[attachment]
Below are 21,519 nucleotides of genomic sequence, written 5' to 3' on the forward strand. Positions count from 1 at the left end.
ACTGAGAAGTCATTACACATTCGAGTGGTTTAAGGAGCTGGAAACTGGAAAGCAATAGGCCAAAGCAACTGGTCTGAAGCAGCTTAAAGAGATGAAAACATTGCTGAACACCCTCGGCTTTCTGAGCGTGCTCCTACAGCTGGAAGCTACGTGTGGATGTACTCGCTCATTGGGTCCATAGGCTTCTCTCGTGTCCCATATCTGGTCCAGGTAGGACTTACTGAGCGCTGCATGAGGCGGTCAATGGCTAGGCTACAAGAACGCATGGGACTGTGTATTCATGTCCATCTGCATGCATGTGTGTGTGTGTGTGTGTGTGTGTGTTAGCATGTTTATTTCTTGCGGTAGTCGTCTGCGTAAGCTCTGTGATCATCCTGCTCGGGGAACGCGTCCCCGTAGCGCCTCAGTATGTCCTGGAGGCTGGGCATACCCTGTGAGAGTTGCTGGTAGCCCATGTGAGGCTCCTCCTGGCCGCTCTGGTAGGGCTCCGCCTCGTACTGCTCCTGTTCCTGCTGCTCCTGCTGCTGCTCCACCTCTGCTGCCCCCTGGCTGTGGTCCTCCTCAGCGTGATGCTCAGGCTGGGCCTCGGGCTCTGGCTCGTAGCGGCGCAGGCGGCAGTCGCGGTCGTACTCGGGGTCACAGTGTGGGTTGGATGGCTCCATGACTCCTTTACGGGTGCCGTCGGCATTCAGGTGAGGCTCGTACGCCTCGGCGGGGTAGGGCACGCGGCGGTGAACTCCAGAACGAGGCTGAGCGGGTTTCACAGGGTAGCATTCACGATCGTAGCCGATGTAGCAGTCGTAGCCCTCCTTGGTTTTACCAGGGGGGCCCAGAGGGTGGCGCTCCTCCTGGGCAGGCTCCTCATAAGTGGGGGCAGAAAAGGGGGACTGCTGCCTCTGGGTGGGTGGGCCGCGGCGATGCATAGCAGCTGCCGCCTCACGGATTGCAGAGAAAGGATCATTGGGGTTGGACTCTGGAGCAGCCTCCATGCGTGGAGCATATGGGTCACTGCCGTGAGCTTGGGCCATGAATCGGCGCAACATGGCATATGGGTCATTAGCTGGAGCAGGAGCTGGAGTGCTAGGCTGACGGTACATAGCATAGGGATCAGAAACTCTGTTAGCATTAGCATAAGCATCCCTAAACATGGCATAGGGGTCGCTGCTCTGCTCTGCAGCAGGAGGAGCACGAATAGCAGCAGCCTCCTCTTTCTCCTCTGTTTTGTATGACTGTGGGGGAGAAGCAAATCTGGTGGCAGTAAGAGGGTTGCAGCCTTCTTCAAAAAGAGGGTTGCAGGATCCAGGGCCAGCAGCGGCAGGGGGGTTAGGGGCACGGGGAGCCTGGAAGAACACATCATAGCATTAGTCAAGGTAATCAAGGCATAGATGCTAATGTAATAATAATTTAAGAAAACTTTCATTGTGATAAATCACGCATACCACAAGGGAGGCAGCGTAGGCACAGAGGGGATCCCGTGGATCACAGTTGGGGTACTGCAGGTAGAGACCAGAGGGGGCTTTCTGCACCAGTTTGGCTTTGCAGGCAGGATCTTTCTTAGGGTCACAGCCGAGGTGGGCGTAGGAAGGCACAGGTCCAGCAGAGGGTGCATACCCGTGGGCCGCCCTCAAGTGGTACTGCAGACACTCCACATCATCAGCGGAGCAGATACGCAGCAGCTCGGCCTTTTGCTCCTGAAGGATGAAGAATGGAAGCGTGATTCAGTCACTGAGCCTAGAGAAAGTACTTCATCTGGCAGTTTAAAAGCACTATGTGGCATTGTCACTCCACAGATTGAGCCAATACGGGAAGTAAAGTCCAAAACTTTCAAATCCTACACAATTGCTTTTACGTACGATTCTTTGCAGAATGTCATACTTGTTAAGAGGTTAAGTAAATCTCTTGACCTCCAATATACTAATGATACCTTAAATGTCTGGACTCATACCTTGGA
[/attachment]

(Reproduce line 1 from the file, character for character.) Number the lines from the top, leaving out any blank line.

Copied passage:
Below are 21,519 nucleotides of genomic sequence, written 5' to 3' on the forward strand. Positions count from 1 at the left end.